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What is Docker?

by on under Linux
5 minute read
This post is part of the series 'Intro to Docker':
  1. What is Docker?
  2. Running a Docker container
  3. Interactive Docker containers

Welcome to the first post in ‘Intro to Docker’, a series I’m writing to get beginners started with Docker. Each post in this series will be no more than a 5 minute read and will cover exactly one topic surrounding Docker.

What is Docker?

Firstly Docker is a company. They build tools for creating and managing linux containers (more on those in a minute). The main tool they produce, also commonly referred to simply as Docker, is the Docker Engine.

The Docker Engine is a service which runs on your linux computer and provides an API for building, running and managing containers. When you install the engine you get a command line application, also called docker, which you use to interact with the service API.

Docker also produce other tools to use alongside the Docker Engine. Kitematic provides a graphical interface to the Engine API. Compose simplifies the creation of multiple containers to form a stack. Swarm allows you to run containers across multiple servers transparently using a single API endpoint. And Machine is a tool for quickly and easily creating new docker hosts using platforms such as AWS, GCE or even VirtualBox.

What are containers?

A container is a linux process, or tree of processes, which are running in isolation from the other processes on the system. These processes are isolated using a linux kernel feature called namespaces.

When a container is created it doesn’t have access to anything else on the system other than the linux kernel. Therefore in order for the process to function correctly we need to give it access to a few system resources, primarily the filesystem and the network stack.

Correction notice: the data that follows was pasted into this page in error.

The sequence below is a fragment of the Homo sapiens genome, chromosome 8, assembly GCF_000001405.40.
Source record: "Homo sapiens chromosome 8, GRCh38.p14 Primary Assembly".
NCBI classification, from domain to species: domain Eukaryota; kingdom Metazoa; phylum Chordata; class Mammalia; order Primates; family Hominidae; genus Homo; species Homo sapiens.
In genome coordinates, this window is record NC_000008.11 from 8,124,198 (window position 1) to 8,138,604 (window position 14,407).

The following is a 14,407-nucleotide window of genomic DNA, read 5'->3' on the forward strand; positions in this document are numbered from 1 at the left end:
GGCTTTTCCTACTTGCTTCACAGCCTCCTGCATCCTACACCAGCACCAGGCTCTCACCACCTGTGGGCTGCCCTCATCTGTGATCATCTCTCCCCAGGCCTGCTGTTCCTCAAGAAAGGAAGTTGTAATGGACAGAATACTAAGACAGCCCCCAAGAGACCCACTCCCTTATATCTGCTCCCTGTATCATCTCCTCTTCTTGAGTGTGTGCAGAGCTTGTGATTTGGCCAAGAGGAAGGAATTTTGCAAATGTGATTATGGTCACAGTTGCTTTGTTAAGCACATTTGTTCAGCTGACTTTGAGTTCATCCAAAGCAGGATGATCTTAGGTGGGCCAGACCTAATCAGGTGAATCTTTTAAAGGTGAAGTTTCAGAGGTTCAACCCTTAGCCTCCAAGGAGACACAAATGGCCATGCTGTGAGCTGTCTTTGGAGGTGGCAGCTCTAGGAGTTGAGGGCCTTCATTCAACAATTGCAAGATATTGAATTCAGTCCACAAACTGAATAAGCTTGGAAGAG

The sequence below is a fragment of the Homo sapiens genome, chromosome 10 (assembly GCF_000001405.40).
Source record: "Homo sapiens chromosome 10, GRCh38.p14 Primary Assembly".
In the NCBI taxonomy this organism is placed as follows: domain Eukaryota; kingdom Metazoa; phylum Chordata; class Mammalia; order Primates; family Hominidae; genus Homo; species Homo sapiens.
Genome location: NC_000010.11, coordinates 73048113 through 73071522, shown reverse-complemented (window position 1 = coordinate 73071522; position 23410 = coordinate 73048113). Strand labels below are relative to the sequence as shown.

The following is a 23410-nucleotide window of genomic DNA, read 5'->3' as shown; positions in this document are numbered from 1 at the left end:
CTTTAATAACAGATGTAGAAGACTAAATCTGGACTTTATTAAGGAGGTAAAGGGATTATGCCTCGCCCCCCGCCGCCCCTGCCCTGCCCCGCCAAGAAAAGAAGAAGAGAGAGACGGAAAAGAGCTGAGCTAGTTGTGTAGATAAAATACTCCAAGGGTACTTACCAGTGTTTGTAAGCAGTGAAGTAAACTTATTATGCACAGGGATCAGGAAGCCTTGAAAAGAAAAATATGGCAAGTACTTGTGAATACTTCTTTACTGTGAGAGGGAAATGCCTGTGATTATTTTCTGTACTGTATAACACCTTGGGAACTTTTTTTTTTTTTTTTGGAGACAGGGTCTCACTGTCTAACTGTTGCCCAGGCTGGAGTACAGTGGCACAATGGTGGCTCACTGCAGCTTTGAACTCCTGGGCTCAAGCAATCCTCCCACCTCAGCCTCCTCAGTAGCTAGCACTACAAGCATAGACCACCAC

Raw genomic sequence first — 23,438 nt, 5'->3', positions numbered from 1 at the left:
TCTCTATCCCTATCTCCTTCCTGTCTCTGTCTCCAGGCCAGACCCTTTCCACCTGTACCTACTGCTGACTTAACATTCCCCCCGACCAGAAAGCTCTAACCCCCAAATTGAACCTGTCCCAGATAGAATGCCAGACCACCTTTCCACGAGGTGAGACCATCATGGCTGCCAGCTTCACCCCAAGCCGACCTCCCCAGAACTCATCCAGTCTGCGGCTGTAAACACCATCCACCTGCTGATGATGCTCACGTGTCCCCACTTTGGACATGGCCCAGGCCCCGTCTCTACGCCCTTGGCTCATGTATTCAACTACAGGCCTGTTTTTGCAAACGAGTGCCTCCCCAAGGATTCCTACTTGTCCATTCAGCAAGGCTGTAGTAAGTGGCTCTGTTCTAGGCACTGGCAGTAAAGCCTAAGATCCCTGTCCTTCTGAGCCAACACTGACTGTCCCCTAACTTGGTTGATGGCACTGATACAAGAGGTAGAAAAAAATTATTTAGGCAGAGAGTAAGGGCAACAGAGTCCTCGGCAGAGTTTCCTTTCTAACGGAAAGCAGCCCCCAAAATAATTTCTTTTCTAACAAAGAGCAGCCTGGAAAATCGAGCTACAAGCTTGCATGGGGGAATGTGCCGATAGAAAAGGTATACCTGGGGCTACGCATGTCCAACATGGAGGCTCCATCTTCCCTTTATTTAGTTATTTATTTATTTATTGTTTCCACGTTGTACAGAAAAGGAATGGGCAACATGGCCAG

Docker can provide a filesystem to each container. This effectively allows you to have a different linux distribution in each container, as all of the system tools and libraries that make up a distribution reside on the filesystem. It also allows you to do clever things with the networking such as multiple containers listening on the same port.

It is easy to confuse containers with virtual machines when you start using them. When you run a container you have something which appears to be a complete independent operating system, like a VM. However your container is just a process on the host operating system, and is accessing system resources via the kernel. This is different to a VM which is running its own kernel and is accessing the host system resources through virtual hardware interfaces. A VM thinks it is speaking to hardware, but in fact it is speaking to the hypervisor software.

Why use Docker?

A more suitable question would probably be “why use containers?”, as most of the benefits I am about to explain are true of any container system. However Docker is currently the most mature and widely used of all the container systems. Here are a few of the many reasons why containers are useful:

Portability